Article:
Guest post by: Literacy Volunteers of Charlottesville/Albemarle
To learn more about Literacy Volunteers and more than a dozen other local organizations seeking new mentors and tutors, visit the United Way Volunteer Center's website CvilleVolunteer.org
During National Mentoring Month, we are hosting guest posts about mentoring. The following is from the Charlottesville Scholarship Program.
For more than ten years the Charlottesville Scholarship Program has been assisting low and moderate income Charlottesville High School seniors and adults who currently live in the city and attended CHS, and employees of the City of Charlottesville and Charlottesville City Schools to pursue higher education or technical training to enhance their job skills and employment opportunities. Each year in the spring and in the fall, the program receives applications from eligible candidates. The candidates are typically students and adults who have demonstrated the qualities and skills that will likely make them successful in furthering their education.
The Scholarship Board determined a few years ago that simply awarding a scholarship was only meeting part of the needs of the students. Faced with challenges such as living away from home for the first time, being the first one in their families to attend college, having limited financial resources to meet basic needs and being overwhelmed by the demands of college or going back to school after a few years out of the educational system, almost half of the scholars were not successful in meeting their goals. These scholars needed support, encouragement, contact with people from their community beyond their own families and friends to be successful.
The Scholarship Board made tentative steps to address the unmet needs by assigning Board members to act as liaisons/mentors to the scholars. As the number of scholars increased - the CSP is currently funding 32 scholarships – the resources of the all-volunteer board became severely stretched. The Board seized on the opportunity to work with Leadership Charlottesville to look outside our own ranks for volunteers to create a vital and sustainable liaison/mentoring team.
Now renamed as “Navigators” rather than liaison/mentors, the Charlottesville Scholarship Program is excited to welcome volunteers who enjoy relating to older students, are willing to share their own college or work life experiences, encouraging students to keep going even when things get tough, remembering them on their birthdays with a card or note, sending a “care package” occasionally. As one scholar reported, “knowing that there were people in my community who were supporting me and cared about me made me get out of bed in the morning to attend classes.”
Guest post by: Charlottesville Scholarship Program
This volunteer profile originally appeared in this month's CharlottesvilleFamily Magazine's BRAVO! column and is reprinted here with their permission.
When Diana Amatucci retired from teaching after 35 years, most of them at Stony Point Elementary School, she quickly realized that she missed the kids and began looking around for a volunteer opportunity. She did not have to look far, as her husband credits his childhood experience at a Boys Club (now Boys & Girls) in Reading, PA, with exposing him to a world of opportunities. She contacted the Boys & Girls Club of Central Virginia and was quickly immersed in tutoring kids after school in their Cherry Avenue club.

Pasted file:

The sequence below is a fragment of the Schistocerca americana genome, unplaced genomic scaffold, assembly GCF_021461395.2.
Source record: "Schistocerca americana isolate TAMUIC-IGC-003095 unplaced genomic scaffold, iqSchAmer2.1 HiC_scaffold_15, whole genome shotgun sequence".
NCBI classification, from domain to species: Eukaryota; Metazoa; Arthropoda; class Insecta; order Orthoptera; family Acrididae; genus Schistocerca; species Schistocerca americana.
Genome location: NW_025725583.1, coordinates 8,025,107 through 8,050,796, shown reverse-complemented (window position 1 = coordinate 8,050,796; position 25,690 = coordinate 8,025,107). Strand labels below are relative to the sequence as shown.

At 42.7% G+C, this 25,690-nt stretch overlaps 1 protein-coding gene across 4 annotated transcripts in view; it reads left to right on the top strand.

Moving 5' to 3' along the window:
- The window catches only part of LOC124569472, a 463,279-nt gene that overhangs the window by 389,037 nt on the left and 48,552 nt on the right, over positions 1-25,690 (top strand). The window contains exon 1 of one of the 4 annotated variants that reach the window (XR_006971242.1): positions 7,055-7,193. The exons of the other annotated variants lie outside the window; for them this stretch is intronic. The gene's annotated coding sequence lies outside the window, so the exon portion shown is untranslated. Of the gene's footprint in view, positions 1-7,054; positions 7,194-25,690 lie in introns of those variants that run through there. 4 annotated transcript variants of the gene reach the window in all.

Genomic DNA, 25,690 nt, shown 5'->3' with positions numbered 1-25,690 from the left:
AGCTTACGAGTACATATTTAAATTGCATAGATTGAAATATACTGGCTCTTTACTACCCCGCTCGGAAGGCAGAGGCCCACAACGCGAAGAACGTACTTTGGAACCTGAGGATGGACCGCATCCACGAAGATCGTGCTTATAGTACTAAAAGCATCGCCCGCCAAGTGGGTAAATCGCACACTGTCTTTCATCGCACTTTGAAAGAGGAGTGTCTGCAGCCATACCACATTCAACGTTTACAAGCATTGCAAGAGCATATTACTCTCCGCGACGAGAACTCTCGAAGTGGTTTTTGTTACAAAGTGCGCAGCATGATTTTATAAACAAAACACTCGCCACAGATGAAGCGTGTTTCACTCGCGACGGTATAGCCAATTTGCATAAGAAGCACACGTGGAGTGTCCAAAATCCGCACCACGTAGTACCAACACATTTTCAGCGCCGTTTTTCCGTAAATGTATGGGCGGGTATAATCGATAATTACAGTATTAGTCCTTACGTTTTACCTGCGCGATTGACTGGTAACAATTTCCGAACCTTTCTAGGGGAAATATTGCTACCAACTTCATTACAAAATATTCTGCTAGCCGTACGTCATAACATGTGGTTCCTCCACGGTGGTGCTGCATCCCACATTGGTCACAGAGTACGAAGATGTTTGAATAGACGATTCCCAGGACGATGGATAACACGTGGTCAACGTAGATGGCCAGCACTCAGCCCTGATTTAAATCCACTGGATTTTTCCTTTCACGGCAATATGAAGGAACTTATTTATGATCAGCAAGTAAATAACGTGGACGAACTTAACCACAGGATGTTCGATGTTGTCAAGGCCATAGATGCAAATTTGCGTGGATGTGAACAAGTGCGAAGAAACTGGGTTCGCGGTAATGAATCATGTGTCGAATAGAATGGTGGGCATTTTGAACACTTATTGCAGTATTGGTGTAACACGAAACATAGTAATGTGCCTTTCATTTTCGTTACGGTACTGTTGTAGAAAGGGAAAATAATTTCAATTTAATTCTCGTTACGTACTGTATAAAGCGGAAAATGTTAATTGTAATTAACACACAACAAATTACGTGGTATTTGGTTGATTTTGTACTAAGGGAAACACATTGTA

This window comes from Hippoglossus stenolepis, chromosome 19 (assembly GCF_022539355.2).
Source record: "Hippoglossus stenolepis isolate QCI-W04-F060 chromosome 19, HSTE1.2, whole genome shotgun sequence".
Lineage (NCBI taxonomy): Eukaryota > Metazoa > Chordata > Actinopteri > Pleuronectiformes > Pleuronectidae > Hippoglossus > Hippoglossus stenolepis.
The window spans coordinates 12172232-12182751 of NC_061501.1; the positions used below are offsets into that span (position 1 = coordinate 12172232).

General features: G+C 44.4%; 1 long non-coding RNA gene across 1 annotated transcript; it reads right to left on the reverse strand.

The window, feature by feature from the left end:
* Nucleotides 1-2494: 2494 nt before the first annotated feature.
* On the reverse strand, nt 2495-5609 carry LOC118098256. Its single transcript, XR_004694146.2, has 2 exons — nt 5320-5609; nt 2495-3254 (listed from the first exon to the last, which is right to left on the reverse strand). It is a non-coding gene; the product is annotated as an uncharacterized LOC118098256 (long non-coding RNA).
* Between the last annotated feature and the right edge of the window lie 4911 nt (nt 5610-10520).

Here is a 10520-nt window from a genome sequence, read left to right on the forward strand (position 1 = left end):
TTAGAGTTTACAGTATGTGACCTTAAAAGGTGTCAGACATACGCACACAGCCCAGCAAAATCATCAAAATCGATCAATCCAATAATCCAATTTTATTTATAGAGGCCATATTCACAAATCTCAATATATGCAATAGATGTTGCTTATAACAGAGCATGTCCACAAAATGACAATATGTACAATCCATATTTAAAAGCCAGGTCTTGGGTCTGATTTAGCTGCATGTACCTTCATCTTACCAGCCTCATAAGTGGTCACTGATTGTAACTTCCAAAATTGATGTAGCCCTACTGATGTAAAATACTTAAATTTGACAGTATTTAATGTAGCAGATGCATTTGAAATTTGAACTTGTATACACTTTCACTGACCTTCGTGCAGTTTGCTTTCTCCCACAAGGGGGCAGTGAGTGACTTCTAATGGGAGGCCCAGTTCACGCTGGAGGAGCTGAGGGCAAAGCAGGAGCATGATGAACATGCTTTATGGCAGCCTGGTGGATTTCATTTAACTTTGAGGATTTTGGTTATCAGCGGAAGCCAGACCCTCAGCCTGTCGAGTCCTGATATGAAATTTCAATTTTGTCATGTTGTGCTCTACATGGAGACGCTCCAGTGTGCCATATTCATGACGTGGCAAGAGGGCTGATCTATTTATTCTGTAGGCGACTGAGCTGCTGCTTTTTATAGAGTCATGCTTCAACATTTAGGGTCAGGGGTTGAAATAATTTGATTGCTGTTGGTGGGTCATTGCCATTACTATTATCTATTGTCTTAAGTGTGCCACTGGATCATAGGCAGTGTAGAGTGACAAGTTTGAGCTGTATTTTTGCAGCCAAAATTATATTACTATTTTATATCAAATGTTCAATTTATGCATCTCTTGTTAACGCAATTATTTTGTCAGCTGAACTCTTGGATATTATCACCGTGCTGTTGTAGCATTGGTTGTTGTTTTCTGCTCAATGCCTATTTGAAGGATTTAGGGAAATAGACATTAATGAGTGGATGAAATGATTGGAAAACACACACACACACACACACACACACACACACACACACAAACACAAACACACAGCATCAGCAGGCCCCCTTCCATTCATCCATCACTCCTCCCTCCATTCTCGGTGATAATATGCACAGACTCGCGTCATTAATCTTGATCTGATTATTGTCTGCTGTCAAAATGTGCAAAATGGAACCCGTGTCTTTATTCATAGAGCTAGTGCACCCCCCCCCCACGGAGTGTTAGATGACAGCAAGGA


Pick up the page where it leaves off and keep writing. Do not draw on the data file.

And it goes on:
“Diana makes each child feel special,” says Rebecca Hengstler, the Cherry Avenue unit director. “She gives the kids one-on-one attention they might not get otherwise. She uses her skills as a teacher and mother and friend and makes each one feel that what they say matters.”
Making a personal connection with the kids is one of Amatucci’s biggest rewards. “One little boy named Malaki comes to mind...I mentioned to him that his name was also the name of a beautiful green mineral "malachite" that comes from the Congo in Africa. We read information together about the gem and I brought him two small samples - one polished stone and one in its natural state. He was delighted, and his mom said he treasures them!”
Amatucci encourages others to volunteer with area youth; “Having kids make connections to their world is what learning is all about… our children are the future and will hopefully change the world for the better!”
January is National Mentoring Month. United Way’s Volunteer Center is sponsoring a Mentor & Tutor Volunteer Fair at the Omni Hotel on January 27 from 11 – 2. You can meet folks from the Boys & Girls Club and a dozen more local organizations. Visit www.CvilleVolunteer.org for more information.
During National Mentoring Month, we are hosting guest posts about mentoring. The following is from Literacy Volunteers of Charlottesville/Albemarle.
Meet LVCA Tutor Cynthia Harrison and Rana, her ESL Student
Current Literacy Volunteers tutor Cynthia Harrison considered being a tutor for quite some time before making the leap. Like many of our tutors, she wasn’t sure she could make the time commitment along with working a full-time job. Prior to her retirement, Cynthia worked with the mental health agency Region 10 for thirty years as a therapist, administrator, and also a teacher, spending the last part of her career providing instruction on human services at Piedmont Virginia Community College.
“I had thought about tutoring…years and years ago, and I went to an orientation and at the time the training was very daunting, so I said no back then,” Cynthia explains. However, after she retired she was responsible for caring for her dying mother and the idea of tutoring literacy became a way to celebrate her mother’s love of reading.
“[My mother] was someone who read all the time. So one of my duties with her was to get her books….She couldn’t imagine how people could live if they couldn’t read. To honor her memory, I got back in touch with LVCA,” Cynthia explains.